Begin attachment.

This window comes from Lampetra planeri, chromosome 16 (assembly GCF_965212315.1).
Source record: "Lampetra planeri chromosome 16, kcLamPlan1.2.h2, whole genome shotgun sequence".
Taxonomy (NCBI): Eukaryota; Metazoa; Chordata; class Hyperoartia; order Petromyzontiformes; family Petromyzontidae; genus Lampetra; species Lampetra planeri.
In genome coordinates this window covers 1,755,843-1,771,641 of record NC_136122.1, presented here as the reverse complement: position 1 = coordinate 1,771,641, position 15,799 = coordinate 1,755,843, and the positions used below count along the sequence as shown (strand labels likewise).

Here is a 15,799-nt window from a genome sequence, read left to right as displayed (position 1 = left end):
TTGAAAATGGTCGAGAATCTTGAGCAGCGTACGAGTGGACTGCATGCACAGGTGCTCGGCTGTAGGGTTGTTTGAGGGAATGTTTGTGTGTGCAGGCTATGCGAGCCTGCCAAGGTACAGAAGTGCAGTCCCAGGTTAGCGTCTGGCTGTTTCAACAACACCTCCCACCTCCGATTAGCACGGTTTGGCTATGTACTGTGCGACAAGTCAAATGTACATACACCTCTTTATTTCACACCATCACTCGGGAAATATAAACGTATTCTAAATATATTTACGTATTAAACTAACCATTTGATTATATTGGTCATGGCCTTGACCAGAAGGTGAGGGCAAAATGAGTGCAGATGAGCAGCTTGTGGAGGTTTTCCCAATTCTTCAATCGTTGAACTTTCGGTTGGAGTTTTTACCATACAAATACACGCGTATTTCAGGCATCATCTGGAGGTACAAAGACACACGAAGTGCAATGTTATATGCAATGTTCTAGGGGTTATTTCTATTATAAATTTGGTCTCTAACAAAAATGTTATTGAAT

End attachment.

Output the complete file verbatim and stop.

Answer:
This window comes from Lampetra planeri, chromosome 16 (assembly GCF_965212315.1).
Source record: "Lampetra planeri chromosome 16, kcLamPlan1.2.h2, whole genome shotgun sequence".
Taxonomy (NCBI): Eukaryota; Metazoa; Chordata; class Hyperoartia; order Petromyzontiformes; family Petromyzontidae; genus Lampetra; species Lampetra planeri.
In genome coordinates this window covers 1,755,843-1,771,641 of record NC_136122.1, presented here as the reverse complement: position 1 = coordinate 1,771,641, position 15,799 = coordinate 1,755,843, and the positions used below count along the sequence as shown (strand labels likewise).

Here is a 15,799-nt window from a genome sequence, read left to right as displayed (position 1 = left end):
TTGAAAATGGTCGAGAATCTTGAGCAGCGTACGAGTGGACTGCATGCACAGGTGCTCGGCTGTAGGGTTGTTTGAGGGAATGTTTGTGTGTGCAGGCTATGCGAGCCTGCCAAGGTACAGAAGTGCAGTCCCAGGTTAGCGTCTGGCTGTTTCAACAACACCTCCCACCTCCGATTAGCACGGTTTGGCTATGTACTGTGCGACAAGTCAAATGTACATACACCTCTTTATTTCACACCATCACTCGGGAAATATAAACGTATTCTAAATATATTTACGTATTAAACTAACCATTTGATTATATTGGTCATGGCCTTGACCAGAAGGTGAGGGCAAAATGAGTGCAGATGAGCAGCTTGTGGAGGTTTTCCCAATTCTTCAATCGTTGAACTTTCGGTTGGAGTTTTTACCATACAAATACACGCGTATTTCAGGCATCATCTGGAGGTACAAAGACACACGAAGTGCAATGTTATATGCAATGTTCTAGGGGTTATTTCTATTATAAATTTGGTCTCTAACAAAAATGTTATTGAAT